Last Testimony of Greasy Voice

       After my defeat,
       I smell like the roads
       cutting through the peanut fields.

       My dance steps
       sound like the emptiness of barns.

       The janitor of hell sweeps up
       the coffin nails
       and bouquets of dead horseflies
       after me.

       A dazed underworld hero
       fleshed and rubbed down
       with my own tongue and brains.
       The grease of me
       bubbling like an enchanted lake.

       I don’t even have ashes of dead saints
       to rub in my eyes.
       Mud-clown face
       With laughter and grease spraying out.
       Following the hairy tail of a balding star constellation.

       I carry the power lines of hell
       around my neck.
       My only wing
       hanging on an empty wall.


       I only remember the bible,
       not the man, my grandfather.
       When he read from it, the bible sounded
       bird-broken as it slammed down
       scaring away the ghosts
       licking the filth in the corners
       Of our kitchen.

       Grandfather was buried
       With this favorite bible,
       Thick brochure on Heaven and Hell
       expected to be read in the dark
       of the casket
       as the pounds of dirt settle softly like sleep.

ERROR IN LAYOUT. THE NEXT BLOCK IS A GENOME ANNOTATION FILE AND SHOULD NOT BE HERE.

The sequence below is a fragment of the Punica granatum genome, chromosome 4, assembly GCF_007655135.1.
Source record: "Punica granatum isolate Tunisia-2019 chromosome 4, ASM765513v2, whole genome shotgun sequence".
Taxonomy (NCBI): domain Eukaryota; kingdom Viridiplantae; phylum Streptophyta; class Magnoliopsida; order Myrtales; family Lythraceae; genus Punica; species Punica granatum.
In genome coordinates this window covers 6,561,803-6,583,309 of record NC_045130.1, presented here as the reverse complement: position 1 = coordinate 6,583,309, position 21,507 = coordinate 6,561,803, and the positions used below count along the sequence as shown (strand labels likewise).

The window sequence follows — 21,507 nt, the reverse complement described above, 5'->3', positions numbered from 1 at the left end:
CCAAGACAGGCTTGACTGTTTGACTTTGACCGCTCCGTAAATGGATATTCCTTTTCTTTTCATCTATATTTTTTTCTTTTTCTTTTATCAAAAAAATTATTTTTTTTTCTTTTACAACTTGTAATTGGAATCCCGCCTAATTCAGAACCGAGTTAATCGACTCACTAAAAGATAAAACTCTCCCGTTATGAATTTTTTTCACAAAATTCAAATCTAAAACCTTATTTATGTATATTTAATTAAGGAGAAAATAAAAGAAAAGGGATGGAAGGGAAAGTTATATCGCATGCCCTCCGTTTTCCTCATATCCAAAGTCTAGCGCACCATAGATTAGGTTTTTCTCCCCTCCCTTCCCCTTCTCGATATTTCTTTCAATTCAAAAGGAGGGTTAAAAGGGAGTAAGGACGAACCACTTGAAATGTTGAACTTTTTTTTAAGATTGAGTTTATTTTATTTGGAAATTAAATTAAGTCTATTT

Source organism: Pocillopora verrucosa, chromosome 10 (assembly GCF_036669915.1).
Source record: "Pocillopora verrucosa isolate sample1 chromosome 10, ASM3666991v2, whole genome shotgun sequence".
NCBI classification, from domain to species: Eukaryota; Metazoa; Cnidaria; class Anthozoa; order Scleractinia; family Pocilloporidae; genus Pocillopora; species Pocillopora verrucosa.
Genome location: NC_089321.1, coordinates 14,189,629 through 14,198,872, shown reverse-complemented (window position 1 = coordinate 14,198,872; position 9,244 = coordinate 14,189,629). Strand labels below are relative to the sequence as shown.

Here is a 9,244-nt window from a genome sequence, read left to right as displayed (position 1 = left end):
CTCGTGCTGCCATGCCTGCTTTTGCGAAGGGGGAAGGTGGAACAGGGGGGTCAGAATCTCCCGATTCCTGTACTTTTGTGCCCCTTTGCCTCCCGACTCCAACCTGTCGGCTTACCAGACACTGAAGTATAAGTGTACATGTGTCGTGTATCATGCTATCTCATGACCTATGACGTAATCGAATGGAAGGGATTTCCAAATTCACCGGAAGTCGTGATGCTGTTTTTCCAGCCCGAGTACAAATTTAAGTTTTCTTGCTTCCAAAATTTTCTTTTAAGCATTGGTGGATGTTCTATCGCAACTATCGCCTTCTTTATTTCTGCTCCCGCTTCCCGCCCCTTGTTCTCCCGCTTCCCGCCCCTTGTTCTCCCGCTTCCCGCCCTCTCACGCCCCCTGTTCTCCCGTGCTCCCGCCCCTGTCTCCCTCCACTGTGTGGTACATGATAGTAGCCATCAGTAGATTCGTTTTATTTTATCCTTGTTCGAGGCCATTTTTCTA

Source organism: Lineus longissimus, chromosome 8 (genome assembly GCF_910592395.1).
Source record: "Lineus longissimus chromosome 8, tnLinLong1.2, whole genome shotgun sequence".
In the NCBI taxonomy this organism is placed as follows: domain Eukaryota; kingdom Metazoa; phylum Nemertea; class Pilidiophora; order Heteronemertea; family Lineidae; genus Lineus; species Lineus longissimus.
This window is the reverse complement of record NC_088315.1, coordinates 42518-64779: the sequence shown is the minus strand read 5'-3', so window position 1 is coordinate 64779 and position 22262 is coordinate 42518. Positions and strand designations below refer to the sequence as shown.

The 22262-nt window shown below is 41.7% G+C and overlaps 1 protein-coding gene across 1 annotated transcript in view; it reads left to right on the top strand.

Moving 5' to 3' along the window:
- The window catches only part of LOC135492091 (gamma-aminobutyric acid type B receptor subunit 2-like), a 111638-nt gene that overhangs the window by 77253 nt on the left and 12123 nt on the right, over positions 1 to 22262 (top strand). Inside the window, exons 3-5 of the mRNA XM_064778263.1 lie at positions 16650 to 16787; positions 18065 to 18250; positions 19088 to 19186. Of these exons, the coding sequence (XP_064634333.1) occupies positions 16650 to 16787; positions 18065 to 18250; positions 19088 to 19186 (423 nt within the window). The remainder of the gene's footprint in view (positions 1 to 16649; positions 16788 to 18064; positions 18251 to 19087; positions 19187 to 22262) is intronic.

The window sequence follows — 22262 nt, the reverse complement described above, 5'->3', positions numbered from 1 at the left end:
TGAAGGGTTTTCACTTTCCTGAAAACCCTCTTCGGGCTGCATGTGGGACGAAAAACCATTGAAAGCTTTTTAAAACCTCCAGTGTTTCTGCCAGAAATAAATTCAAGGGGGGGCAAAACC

The rainwater prying open
       the hieroglyphics of my grandfather’s bones.
       His soul, a label with directions
       on how to clean with the heat
       of a cold-spoken, biblical word.

       And his bible is, at least, a century old by now.
       It will have grown legs
       to kick in the darkness.
       A mouth to eat through the upholstery and dirt
       as it digs free,
       a long protruding tongue
       to flick at the moon.
       The bible will scurry away like a tarantula before the first rain.
       It will realize its own hot war and cold god.
       It will both curse and pray.

Six Fingers

       They say the snake is the severed tail
       of a vast dangerous creature of filth and fog.
       I can relate to that.
       I am the cut-off,
       the stump.
       My life, at best, is a severed hand with six fingers.
       A skinny cardinal for a wedding ring.
       My blood trail disappears up
       into the trees,
       into the next world,
       into the next sky.
       Starry hand of dawn,
       all six fingers pointing in six different directions,
       fingering good bye.
       Undecided I sit here, long enough,
       to become an altar
       where the abandoned monsters come to pray.
       My temple of 100 wildernesses,
       shiny like the edges of a viper’s eyes.
       The offerings—dead mice, hummingbirds,
       and crispy, sun soaked leaves raked out of cemetery lawns.

Sy Hoahwah is Yappituka Comanche and Southern Arapaho. He has published two collections:Night Cradle (USPOCO, 2011), and Velroy and the Madischie Mafia (West End Press, 2009). Sy’s poetry has appeared in the Florida Review, Indiana Review, and Shenandoah. He was also a featured writer for Poetry Foundation’s Harriet, and is a recipient of the National Endowment for the Arts Literature Fellowship.